12 Books To Inspire Traveling the Globe

Since many of us are stuck at home thanks to the coronavirus pandemic, I thought this would be a good time to follow up the popular “Top 15 Movies” post with a list of books that have inspired more than a little bit of wanderlust in me.

Like many of you, I can remember as a kid reading well past my bedtime about my favourite characters exploring the globe, challenging themselves in exotic lands. As an adult, nothing’s changed. Travel is phenomenal when you’re experiencing it but I find it a close second to read about it, imagine it, and dream about it when you’re not; great books definitely help bridge the gap.

So here it is. I’ve included a few iconic titles that you’ll likely expect, and a few others that you won’t. I’m also going to cheat a bit and reference a few series I like instead of individual books.

Enjoy, and please comment below with your own additions!


1/ Eating Viet Nam: Dispatches From a Blue Plastic Table – Graham Holliday

I really enjoyed reading about Graham’s adventures (and misadventures) in the quest to find great food in Hanoi and around Vietnam. I have explored Saigon / HCMC, but I’ve yet to see Hanoi and this book made me want to add it to my next SE Asia itinerary.

Holliday is an entertaining writer, and his descriptions of the sights, smells, and tastes of Vietnam were brilliant.

There’s a foreword by Anthony Bourdain, and the book is published on Bourdain’s imprint through Ecco Books.



2/ The Longest Way Home: One Man’s Quest for the Courage to Settle Down – Andrew McCarthy

Andrew McCarthy is a very good travel writer. Actually scratch that – he’s a very good writer, period.

He does an excellent job weaving in tales of his solo travel to locations like Mt. Kilimanjaro, the Amazon, and Costa Rica with his own personal struggles and demons when it came to committing to married life and spending less time on his own. There were times I was frustrated with his over analyzing and pontificating, but I admired his bravery to lay himself out there in such a public and honest way. I’m definitely not that brave.

This is both a great travel book and a voyage of self-discovery.



3/ A Walk in the Woods – Bill Bryson

I’ll admit that picking one Bill Bryson book for this list took up more of my time than it should have, but in the end I am pleased with “A Walk in the Woods” as the victor.

This is the story of Bill’s quest to walk the Appalachian Trail with an old friend. Neither are ready for it physically or mentally and hillarity ensues. If you’ve ever taken on a long hike or extended journey that pushed you to your limits, you might be able to relate with their plight, and Bryson sprinkles in some really interesting facts about the trail as well as the flora and fauna along the way – he’s obviously done his research.

The book was the basis for a movie starring Robert Redford and Nick Nolte, released in 2015.



4/ Turn Right at Machu Picchu – Mark Adams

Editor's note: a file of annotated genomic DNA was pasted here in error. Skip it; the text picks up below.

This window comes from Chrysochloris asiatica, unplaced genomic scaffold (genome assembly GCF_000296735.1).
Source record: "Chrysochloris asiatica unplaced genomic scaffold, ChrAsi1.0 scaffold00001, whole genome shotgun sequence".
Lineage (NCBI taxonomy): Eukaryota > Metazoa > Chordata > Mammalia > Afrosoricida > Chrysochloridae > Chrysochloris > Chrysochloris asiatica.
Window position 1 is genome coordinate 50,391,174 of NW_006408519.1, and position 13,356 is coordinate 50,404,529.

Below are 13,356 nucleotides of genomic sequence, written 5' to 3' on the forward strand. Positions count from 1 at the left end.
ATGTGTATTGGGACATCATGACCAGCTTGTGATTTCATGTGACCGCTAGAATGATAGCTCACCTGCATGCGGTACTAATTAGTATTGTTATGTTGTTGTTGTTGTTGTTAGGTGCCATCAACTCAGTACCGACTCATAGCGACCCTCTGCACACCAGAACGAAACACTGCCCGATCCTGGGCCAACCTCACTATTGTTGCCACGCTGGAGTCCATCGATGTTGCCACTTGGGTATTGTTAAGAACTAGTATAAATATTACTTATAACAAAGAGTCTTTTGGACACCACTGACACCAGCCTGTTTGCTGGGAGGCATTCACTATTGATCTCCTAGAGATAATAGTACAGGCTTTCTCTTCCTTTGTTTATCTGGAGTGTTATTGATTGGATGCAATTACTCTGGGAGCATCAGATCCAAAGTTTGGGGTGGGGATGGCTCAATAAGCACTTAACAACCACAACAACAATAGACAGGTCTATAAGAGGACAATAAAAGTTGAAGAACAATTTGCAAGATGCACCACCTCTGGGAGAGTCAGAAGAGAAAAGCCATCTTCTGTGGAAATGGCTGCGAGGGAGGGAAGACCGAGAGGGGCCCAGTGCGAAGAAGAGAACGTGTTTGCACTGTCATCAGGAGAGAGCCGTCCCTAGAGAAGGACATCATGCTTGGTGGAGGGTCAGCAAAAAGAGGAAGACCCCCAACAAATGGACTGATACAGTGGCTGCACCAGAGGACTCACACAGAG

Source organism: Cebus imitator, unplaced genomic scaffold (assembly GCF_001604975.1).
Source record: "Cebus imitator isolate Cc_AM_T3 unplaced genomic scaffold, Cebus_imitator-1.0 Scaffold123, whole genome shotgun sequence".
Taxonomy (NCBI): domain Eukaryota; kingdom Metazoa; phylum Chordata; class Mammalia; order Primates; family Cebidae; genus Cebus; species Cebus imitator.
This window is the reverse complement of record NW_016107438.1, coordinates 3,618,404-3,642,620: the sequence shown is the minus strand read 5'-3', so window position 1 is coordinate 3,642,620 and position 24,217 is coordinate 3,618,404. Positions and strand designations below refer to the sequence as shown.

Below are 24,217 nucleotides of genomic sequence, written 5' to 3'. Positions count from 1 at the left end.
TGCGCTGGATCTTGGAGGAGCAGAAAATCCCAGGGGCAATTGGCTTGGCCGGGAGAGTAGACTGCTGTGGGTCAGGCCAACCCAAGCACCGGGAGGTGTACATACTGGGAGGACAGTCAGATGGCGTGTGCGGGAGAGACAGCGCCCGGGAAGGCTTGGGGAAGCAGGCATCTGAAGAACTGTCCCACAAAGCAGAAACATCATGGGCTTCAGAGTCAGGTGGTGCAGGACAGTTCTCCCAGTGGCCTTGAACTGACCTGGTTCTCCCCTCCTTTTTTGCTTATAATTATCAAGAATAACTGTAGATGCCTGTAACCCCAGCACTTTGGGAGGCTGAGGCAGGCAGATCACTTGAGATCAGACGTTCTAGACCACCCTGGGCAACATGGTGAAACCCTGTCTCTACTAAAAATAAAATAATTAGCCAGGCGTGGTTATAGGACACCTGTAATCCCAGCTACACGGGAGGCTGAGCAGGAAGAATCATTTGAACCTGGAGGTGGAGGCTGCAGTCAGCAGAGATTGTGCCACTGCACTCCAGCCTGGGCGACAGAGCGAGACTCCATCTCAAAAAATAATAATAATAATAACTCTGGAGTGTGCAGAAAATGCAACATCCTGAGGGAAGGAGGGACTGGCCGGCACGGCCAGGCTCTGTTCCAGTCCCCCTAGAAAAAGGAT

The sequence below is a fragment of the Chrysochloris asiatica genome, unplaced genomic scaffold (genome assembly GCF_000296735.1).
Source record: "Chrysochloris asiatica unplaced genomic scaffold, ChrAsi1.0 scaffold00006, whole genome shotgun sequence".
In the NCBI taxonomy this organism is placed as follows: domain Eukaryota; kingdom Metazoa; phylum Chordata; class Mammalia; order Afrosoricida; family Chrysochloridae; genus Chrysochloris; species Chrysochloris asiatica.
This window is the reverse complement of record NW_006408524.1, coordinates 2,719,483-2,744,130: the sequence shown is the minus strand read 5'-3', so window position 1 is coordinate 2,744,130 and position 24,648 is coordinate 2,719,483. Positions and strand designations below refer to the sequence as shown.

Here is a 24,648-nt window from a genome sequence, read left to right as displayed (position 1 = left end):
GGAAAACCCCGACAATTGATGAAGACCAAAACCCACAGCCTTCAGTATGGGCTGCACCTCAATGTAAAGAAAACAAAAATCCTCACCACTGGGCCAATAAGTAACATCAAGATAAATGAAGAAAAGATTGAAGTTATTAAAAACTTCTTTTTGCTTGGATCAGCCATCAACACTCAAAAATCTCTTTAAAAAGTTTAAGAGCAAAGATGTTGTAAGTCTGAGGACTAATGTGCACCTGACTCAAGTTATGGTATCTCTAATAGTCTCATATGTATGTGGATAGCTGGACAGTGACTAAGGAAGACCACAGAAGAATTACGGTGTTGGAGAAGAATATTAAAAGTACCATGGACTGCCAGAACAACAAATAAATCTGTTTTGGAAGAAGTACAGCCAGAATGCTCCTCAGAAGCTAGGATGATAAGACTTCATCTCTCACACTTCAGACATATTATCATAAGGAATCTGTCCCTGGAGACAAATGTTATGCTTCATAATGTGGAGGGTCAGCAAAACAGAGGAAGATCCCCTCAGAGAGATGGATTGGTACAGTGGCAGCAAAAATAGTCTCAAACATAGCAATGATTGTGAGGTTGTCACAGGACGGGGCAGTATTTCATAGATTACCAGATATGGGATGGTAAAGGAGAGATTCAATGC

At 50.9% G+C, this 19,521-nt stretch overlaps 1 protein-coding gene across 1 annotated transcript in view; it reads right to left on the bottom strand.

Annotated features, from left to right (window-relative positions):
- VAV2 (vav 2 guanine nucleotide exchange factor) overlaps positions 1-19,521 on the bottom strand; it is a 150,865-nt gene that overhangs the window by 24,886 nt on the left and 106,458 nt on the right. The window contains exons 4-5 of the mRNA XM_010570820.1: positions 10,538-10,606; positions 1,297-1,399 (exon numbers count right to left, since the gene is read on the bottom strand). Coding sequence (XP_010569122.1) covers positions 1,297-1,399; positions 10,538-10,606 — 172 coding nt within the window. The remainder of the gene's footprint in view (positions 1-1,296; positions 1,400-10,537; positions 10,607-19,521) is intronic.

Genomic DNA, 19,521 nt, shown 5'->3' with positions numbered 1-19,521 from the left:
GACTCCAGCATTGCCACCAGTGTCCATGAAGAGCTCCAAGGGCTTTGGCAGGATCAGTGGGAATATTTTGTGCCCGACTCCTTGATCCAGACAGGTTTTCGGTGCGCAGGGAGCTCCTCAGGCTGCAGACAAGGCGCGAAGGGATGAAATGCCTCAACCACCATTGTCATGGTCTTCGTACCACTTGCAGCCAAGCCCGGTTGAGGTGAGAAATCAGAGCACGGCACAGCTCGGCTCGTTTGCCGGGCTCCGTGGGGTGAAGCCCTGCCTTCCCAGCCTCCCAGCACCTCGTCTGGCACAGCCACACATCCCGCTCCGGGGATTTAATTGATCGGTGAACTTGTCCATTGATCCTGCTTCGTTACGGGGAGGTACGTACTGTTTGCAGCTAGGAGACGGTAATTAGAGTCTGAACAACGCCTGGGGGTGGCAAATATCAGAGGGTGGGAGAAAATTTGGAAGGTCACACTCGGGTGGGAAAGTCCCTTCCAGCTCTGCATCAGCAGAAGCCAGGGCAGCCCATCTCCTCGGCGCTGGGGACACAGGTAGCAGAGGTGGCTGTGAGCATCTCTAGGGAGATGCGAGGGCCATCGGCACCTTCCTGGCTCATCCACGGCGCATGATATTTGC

This book was published in 2012 but I just came across it recently when I was contemplating a trip to South America (sadly cancelled due to Covid-19). I was kicking around the idea of covering as much of the continent as I could, and Machu Picchu was high on the list. I love immersing myself in the destinations I travel to, so I dug into a reading list that included Mark Adams’ account of his quest to follow in the footsteps of explorer Hiram Bingham III, the man credited with “finding” Machu Picchu as well as two other significant archaeological discoveries.

This is an excellent travelogue, often funny, and certainly inspires wanderlust. There’s plenty to learn from Adams about Peru, and it just might motivate you to unleash your inner Indiana Jones.


5/ Paris On Air – Oliver Gee

My wife, Angela, and I have spent more than our fair share of time in Paris over the last four years. It’s a city I have come to love, and when I’m not there I feel like I should be planning a trip back. Angela turned me on to a podcast called “The Earful Tower” hosted by Oliver Gee. Oliver wrote a book about his experiences moving to Paris, including his adventures adapting to French culture, navigating the (occasionally baffling) Parisian bureaucracy, and carving out a life in the City of Light.

This is a fun, easy read written by someone who actually followed through on the statement we all eventually make – “wouldn’t it be great if we could move to Paris?”



6/ Poke Rafferty Series – Timothy Hallinan

The next two book series are based in Thailand, but aren’t “travel” books in the traditional sense; they do, however, paint vivid pictures of a place I love to visit. So it’s rare for me to visit Southeast Asia without taking a Timothy Hallinan or John Burdett novel with me.

The first, a series written by Hallinan, is the “Poke Rafferty” series, excellent thriller novels centered around a travel writer who lives in Bangkok. Hallinan has spent a number of years living on and off in Thailand, so he writes about the city from the perspective of someone who obviously loves Bangkok but he doesn’t shy away from the darker side of Thailand’s largest city.